The federal government has announced a review of the status of the tiny Aleutian shield fern, which barely survives between the rocks and hard places of Adak Island and is the only plant in Alaska on the endangered species list.
Because of its remote habitat on Adak’s Mount Reed, the fern also is generally free of threats from human activity, though animals introduced by humans — caribou and Norway rats — are two of its biggest challenges. The fern itself has resisted cultivation efforts.
Adak is about 1,200 miles southwest of Anchorage and part of the sprawling Alaska Maritime National Wildlife Refuge, which puts the Fish and Wildlife Service in charge of safeguarding its ecosystem. The fern was listed as endangered in 1988 and is exceedingly rare — the 142 clumps growing in the moist, rocky recesses of Mount Reed are the only sites where the plant has been found.
The plant is small, growing to just about 6 inches long, with delicate leaves fanned out from a stem that is brown at the base.
“It’s a beautiful little fern,” said Sandra Talbot, a U.S. Geological Survey geneticist and one of only a handful of people who have actually seen the plant in its Adak habitat.
On Adak Island… and Adak only
Years of attempts to find it elsewhere have been fruitless, as have attempts in laboratories and greenhouses to cultivate it and spread it elsewhere.
The Fish and Wildlife Service review is in accordance with the Endangered Species Act and is designed to try to collect any additional information about the plant’s status and future prospects. Comments are being accepted through Sept. 12. Such reviews are generally done every five years, though the last one was launched in 2005.
There has not been much news about the fern to report in the last 12 years.
The Aleutian shield fern was first documented in 1932 by a botanist who found it on Atka. Despite scientists’ many searches, the fern has not been seen there since — or on any Aleutian islands other than Adak, and nowhere on Adak other than Mount Reed.
The 142 known clumps on that rugged mountain are spaced out in four groups at elevations of about 1,100 feet and above.
The initial Adak discovery was in 1975. In the 1980s, Steve Talbot, a Fish and Wildlife Service botanist and Sandra Talbot’s husband, began periodic searches for more, and he found the second Adak group in 1988. Sandra joined in the project later, and she and her husband found the rest of the known Aleutian shield ferns.
That last discovery was in 1999, made when they got lost in the fog, a disorienting few moments, Sandra Talbot said.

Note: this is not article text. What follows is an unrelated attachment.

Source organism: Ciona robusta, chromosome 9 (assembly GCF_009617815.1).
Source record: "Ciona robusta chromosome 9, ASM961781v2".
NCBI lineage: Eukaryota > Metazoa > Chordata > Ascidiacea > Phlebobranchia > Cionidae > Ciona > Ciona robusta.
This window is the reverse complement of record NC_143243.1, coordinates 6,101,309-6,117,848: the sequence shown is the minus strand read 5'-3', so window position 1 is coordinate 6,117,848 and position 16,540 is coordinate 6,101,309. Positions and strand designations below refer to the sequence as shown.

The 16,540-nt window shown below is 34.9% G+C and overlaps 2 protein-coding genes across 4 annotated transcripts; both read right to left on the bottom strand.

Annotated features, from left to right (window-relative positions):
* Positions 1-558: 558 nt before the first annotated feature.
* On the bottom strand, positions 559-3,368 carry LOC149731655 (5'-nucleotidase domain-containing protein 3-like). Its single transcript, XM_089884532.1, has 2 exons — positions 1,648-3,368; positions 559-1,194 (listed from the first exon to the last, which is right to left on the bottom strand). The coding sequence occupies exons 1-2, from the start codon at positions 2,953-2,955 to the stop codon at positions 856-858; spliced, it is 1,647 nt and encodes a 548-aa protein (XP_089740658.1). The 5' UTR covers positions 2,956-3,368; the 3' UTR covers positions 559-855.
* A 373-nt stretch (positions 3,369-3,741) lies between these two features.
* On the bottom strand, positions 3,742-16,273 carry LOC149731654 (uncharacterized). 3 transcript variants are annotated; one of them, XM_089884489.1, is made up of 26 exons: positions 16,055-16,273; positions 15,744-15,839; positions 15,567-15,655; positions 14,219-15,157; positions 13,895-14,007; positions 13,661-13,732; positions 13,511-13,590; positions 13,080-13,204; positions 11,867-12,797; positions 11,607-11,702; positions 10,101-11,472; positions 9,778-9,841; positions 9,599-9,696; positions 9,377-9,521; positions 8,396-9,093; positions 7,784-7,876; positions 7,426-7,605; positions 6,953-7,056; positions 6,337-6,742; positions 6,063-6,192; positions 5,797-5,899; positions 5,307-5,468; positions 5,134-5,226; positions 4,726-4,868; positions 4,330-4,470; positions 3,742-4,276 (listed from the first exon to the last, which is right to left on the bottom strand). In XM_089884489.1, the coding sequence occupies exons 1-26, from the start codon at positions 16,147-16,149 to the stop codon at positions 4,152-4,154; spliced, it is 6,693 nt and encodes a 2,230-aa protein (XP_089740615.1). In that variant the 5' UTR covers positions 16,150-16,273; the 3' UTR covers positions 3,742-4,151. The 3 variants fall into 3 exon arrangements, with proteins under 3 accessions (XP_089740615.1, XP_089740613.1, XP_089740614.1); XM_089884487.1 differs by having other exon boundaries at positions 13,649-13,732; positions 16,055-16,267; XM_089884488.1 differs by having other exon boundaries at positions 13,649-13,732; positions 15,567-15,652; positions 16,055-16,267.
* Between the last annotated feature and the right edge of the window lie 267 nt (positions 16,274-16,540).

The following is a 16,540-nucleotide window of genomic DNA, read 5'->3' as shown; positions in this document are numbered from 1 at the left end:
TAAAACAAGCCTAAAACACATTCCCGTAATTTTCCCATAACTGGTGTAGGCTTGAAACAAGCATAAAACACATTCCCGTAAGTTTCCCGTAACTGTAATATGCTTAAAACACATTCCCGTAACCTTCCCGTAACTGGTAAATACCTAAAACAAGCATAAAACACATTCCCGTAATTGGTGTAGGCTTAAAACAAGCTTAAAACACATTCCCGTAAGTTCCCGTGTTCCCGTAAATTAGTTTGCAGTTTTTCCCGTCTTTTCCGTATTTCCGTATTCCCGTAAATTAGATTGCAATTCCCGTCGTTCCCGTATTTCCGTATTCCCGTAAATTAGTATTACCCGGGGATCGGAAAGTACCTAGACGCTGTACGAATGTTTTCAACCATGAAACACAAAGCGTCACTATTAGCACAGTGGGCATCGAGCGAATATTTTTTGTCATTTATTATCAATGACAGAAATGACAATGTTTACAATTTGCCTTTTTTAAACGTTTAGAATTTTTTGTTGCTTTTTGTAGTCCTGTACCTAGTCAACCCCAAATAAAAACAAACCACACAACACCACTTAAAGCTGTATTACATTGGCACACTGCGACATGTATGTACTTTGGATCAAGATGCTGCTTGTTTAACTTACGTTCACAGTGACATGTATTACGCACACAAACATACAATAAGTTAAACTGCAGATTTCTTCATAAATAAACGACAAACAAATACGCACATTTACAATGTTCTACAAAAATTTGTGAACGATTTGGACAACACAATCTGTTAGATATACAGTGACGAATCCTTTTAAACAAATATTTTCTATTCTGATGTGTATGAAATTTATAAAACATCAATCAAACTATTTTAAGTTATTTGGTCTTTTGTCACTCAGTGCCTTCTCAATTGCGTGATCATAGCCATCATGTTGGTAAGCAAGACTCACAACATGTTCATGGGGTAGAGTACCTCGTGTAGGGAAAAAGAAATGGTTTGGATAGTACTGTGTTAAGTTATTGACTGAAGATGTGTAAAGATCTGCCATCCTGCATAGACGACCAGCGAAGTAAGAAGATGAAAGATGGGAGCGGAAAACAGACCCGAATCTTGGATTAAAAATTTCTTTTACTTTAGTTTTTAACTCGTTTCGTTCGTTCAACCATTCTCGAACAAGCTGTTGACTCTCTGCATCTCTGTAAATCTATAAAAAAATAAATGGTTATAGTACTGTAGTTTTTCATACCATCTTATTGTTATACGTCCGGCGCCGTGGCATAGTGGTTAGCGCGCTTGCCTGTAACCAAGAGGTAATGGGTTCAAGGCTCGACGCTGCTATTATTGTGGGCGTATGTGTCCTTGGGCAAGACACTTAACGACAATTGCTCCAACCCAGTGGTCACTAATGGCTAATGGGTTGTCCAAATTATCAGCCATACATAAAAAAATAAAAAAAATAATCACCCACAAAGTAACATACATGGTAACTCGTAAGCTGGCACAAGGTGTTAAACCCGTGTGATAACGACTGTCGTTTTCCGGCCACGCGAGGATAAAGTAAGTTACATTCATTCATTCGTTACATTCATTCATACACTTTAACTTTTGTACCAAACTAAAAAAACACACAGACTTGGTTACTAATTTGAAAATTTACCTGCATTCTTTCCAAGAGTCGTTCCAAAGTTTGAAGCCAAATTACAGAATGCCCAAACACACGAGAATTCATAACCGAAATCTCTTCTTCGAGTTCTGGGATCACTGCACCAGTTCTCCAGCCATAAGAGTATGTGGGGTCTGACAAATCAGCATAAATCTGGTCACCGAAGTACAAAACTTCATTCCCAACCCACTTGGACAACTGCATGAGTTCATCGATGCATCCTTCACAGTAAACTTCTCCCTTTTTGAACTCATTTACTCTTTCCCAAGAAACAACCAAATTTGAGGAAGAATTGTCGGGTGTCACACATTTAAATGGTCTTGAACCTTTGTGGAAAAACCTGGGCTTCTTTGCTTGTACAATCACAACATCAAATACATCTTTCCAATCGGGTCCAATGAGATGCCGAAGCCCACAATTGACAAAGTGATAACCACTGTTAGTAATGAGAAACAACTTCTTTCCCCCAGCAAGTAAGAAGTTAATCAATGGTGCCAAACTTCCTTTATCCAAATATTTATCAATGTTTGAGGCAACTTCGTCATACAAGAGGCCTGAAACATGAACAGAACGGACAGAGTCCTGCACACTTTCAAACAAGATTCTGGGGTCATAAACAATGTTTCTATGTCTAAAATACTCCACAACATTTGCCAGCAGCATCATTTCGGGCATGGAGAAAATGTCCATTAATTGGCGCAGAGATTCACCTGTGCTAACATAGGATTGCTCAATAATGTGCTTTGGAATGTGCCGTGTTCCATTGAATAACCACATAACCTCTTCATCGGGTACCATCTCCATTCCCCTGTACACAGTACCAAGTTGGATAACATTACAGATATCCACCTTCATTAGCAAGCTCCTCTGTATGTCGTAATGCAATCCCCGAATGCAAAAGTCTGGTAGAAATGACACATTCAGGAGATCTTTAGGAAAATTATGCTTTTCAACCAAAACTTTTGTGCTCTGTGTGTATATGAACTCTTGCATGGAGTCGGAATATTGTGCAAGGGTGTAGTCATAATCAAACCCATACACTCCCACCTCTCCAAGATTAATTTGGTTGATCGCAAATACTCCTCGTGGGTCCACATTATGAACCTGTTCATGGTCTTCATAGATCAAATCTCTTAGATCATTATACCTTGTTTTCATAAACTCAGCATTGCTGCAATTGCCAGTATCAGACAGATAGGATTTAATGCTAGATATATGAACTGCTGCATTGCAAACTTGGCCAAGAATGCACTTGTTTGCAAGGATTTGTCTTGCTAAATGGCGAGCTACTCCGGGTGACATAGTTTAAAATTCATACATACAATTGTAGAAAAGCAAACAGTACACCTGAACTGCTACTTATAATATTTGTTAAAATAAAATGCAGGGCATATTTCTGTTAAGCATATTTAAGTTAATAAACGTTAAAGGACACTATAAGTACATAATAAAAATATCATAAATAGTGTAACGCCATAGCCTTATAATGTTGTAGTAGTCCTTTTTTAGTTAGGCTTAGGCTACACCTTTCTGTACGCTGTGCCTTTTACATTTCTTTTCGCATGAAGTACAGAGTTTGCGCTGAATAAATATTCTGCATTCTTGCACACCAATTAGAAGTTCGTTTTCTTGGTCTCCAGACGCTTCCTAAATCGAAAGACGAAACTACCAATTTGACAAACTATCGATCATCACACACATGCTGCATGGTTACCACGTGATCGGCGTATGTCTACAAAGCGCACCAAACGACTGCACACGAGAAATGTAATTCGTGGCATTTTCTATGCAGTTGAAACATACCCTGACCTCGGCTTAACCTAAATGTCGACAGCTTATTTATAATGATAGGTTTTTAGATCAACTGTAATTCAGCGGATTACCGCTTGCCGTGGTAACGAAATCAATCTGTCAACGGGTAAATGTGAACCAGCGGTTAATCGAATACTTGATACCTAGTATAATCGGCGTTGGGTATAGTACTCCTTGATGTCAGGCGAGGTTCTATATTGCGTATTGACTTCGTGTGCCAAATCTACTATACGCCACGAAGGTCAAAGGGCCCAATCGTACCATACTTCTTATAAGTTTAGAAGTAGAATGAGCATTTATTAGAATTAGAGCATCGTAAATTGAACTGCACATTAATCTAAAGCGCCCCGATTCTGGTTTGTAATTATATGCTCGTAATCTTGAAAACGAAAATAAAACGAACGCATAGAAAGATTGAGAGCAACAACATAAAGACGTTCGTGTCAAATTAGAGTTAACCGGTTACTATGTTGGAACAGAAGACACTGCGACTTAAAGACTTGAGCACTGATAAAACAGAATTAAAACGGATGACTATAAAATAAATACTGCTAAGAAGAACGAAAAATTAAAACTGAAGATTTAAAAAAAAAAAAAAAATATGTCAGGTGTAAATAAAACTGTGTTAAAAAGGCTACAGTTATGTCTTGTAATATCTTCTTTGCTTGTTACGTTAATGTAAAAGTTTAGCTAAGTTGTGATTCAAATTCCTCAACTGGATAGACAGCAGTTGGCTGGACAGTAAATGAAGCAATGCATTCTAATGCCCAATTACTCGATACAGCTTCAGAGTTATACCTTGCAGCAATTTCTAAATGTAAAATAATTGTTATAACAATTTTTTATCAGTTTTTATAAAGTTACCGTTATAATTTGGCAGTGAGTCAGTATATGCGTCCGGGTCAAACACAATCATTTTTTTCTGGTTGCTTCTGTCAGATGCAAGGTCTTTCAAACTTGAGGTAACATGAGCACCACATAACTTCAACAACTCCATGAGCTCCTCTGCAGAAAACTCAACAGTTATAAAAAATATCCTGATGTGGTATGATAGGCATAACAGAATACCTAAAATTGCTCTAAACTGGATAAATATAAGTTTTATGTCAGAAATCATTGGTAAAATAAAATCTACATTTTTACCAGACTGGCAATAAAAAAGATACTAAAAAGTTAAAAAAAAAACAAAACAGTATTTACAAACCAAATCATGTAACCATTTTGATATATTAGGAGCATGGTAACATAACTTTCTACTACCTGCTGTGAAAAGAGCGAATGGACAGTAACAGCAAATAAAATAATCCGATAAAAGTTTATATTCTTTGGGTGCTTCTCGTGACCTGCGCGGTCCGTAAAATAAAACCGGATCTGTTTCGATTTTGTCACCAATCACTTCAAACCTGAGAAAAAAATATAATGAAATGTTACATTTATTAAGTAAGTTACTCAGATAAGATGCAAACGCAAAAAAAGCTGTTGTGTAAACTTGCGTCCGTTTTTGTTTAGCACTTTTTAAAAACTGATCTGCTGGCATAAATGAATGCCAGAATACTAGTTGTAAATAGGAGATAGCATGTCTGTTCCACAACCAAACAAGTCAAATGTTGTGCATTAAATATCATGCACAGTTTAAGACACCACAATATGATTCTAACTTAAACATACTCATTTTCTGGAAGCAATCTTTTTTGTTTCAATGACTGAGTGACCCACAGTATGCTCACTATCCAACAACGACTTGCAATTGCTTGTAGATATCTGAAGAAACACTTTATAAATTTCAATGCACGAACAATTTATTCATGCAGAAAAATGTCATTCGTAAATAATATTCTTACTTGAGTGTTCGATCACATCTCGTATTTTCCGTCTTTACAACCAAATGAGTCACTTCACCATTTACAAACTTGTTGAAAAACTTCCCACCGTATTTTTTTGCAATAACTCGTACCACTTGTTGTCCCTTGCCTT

“It was a weird experience to think you know where you are,” she said.
They wound up at a near-vertical spot, much more precarious than the other places where they went on the rugged mountain, and came upon what is now the fourth clump of Aleutian shield ferns.
Threatened by caribou and rats
As with any endangered species, the Aleutian shield fern faces some threats to its continued existence.
The main threat is the product of a quirk of history associated with Adak’s military past. The isolated island was, for decades, a Cold War-era U.S. Navy air station housing thousands of personnel and family members, and, before that, a World War II military station. In the 1950s, federal officials put a herd of caribou on the island, intending it as a source of meat for military personnel in that outpost. The caribou multiplied and now roam the island, grazing on plants and walking over trails traced through the tundra by their ancestors.
Refuge managers have long worried that they might munch or trample the Aleutian shield fern. Hunts are strongly encouraged as a way to keep the population in check, but few hunters can afford the steep price of travel to Adak.
Finding out how much of a threat the free-ranging caribou pose was the point of a 2011 project that placed time-lapse and motion-sensor cameras on Mount Reed. The project captured some images of caribou tracks near the ferns — plus some images of caribou themselves, including a few close-up face shots of startled-looking animals. It also captured an unnerving image: the tail of a Norway rat zipping by the rare ferns. Rats are invasive in Alaska and have devastated ecosystems in the Aleutians and on islands around the world, so their proximity to the Aleutian shield ferns is potentially worrisome.